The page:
It is a tool that every commuter would drool over.
A $500,000 project will begin next month that will allow city engineers to control about a dozen Lawrence traffic signals via remote control.
Figuring out a way to make Lawrence streets friendlier for pedestrians, bicyclists and transit users will be the topic of an upcoming city-sponsored discussion.
City planners are hosting a presentation on Complete Streets at 6:30 p.m. Wednesday at City Hall, Sixth and Massachusetts streets.
Carol Kachadoorian, a planner with the National Complete Streets Coalition, will provide an overview of the subject, and discuss how existing streets can be retrofitted and how new street designs can save the city money.
The goal of the Complete Streets movement is for pedestrians, bicyclists, motorists and transit riders of all ages and abilities to be able to travel conveniently along any street.
City leaders are touting it as the first step in a high-tech plan to get traffic moving more efficiently through the city.
“This should give us a lot more flexibility to meet immediate traffic demands,” said Chuck Soules, the city’s director of public works.
The project will involve burying fiber-optic cable that will connect traffic signals on parts of Sixth Street and parts of Iowa Street. The signals then will be connected to a new control center that will be housed in the city’s traffic engineering building at Fifth and Mississippi streets.
From that building, traffic engineers could type a few commands into a computer and tell a light to stay green to clear out a batch of particularly heavy traffic. Now, the only way to get a light to change before its normal cycle is for a traffic engineer to go to the site and adjust its timer.
City leaders think the new remote control system will be helpful in several situations. Kansas University game days, accidents and traffic signal malfunctions are near the top of the list.
“The system will automatically notify us when there is a malfunction at the light,” said David Woosley, city traffic engineer. “It even will allow a technician to log in from home during the middle of the night.”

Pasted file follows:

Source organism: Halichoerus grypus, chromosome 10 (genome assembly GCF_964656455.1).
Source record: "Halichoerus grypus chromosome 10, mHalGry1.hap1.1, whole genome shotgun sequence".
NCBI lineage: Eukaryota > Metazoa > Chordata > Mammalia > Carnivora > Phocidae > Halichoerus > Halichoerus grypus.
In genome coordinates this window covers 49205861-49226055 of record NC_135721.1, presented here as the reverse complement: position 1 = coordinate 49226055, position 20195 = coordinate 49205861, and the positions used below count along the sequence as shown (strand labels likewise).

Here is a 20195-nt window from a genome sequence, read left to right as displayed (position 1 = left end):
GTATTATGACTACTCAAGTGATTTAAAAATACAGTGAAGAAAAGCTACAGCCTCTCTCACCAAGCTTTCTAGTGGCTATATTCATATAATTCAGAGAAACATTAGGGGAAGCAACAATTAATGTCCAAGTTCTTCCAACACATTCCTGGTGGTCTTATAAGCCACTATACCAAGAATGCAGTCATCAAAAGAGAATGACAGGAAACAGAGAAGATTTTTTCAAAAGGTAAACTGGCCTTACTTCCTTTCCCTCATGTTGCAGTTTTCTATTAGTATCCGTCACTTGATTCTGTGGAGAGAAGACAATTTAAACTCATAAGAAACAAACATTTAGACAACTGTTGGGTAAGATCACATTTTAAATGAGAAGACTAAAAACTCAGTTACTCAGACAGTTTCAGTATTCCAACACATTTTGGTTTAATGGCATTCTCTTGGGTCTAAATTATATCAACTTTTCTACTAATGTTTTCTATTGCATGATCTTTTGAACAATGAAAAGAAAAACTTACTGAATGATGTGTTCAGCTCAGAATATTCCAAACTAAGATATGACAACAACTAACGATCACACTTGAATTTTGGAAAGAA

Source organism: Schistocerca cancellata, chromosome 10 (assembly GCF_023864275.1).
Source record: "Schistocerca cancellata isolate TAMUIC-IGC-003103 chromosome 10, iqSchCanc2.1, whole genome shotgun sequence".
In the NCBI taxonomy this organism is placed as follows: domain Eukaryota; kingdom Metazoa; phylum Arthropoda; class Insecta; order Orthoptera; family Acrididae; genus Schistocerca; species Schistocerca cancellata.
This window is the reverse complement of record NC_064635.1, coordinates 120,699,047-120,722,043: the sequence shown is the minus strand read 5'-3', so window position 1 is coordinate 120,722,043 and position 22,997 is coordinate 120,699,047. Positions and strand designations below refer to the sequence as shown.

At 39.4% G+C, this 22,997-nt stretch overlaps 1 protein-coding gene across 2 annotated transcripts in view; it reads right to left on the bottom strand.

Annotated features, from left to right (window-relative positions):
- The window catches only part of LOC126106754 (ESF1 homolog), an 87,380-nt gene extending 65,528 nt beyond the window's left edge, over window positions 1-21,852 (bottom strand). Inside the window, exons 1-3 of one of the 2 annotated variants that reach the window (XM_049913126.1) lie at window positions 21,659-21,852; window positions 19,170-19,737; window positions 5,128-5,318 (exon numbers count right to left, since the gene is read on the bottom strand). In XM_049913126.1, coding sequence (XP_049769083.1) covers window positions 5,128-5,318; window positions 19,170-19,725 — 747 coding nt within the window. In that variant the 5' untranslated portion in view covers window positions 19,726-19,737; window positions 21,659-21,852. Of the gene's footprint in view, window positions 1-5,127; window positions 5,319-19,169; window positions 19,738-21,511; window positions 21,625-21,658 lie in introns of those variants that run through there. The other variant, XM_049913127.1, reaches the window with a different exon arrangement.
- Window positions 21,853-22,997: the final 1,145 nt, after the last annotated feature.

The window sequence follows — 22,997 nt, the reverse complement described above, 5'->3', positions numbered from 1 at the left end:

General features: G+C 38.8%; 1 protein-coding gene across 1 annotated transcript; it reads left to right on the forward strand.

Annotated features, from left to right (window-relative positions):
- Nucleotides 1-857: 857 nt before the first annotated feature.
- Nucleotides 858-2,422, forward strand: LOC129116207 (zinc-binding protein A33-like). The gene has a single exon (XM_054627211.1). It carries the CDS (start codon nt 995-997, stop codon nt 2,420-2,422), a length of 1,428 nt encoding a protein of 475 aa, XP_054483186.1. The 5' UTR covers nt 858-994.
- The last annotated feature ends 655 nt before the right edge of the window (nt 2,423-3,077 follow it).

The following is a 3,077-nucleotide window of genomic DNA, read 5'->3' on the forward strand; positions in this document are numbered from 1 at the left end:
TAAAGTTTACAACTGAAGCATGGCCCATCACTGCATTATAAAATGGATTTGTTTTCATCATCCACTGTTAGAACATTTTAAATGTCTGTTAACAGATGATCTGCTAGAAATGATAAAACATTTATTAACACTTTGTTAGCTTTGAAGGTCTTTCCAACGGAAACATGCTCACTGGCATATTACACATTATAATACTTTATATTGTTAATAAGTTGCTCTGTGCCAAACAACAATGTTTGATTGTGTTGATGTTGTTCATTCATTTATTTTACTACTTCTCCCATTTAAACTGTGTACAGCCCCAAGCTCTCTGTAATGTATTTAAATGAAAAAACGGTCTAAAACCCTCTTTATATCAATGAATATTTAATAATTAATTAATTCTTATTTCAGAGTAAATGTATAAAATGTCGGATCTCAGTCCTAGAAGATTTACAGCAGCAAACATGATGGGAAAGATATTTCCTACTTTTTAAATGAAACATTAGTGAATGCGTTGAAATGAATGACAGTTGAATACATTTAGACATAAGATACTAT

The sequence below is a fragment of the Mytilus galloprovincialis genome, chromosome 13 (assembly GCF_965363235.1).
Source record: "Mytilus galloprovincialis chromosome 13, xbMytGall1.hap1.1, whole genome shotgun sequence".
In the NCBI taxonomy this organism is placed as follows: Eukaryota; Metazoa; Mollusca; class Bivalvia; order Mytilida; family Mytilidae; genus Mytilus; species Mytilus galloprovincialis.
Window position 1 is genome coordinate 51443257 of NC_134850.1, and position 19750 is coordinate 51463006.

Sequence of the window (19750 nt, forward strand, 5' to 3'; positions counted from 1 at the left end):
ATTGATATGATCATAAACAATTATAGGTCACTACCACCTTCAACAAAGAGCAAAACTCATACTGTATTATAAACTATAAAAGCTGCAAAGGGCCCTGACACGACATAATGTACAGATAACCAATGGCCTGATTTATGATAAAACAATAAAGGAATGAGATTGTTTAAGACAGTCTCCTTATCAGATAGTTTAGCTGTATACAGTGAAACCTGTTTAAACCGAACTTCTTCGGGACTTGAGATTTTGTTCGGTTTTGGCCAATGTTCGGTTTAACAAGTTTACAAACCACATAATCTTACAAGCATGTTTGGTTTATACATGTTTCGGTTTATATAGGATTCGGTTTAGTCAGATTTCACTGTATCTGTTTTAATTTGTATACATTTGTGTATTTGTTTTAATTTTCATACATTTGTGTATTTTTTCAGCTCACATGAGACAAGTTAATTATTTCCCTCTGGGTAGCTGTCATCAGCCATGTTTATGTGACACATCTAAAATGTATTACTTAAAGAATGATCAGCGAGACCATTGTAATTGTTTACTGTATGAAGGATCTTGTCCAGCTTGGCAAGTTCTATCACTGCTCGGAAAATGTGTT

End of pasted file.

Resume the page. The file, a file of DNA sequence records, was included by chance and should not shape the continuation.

The system also allows cameras to be installed at intersections. That creates the possibility of real-time video being fed to the control center, where an operator can change lights based on actual traffic conditions. Woosley said that won’t be how the system will operate initially because the city doesn’t have the staffing to do such intensive monitoring, and the initial system will include only about six cameras.
“But we do hope that this is just the beginning,” Woosley said.
The project has been discussed for more than a year at City Hall, but it is now moving forward after commissioners this week accepted a bid for the construction work to begin in mid-October. Work is expected to last through February.
Traffic engineers are cautioning that the new system won’t solve all problems. That’s in part because the system is starting out small. On Sixth Street, only lights between Massachusetts and Iowa streets will be connected. On Iowa, the project will stretch from Sixth to 23rd streets.
The city is receiving $250,000 in state grant money to help fund the project. The city also is hopeful that it will be able to recoup some of its investment by putting the fiber to other uses. City staff members have been in discussions with KU and the county about a partnership that would allow those two groups to use some of the excess fiber capacity for their communication needs. The city also may use some of the fiber to connect city facilities and cut down on the amount of money it pays for Internet service. The city also plans to issue a request for proposals from private companies interested in using some of the excess fiber capacity.
“The fiber optic cable really is the hidden treasure in all this,” said Commissioner Mike Dever, who has been lobbying for the project. “This could be a chance for us to offer an economic incentive to a company that wants to do business in Lawrence, and it might be an incentive that won’t cost us much because we’re already getting the value of the fiber.”
If the project works well, Soules said the city likely will pursue state funding to connect the lights along 23rd Street. Soules said the city decided to start with Sixth and Iowa streets because those were the two major streets closest to the command center at Fifth and Mississippi.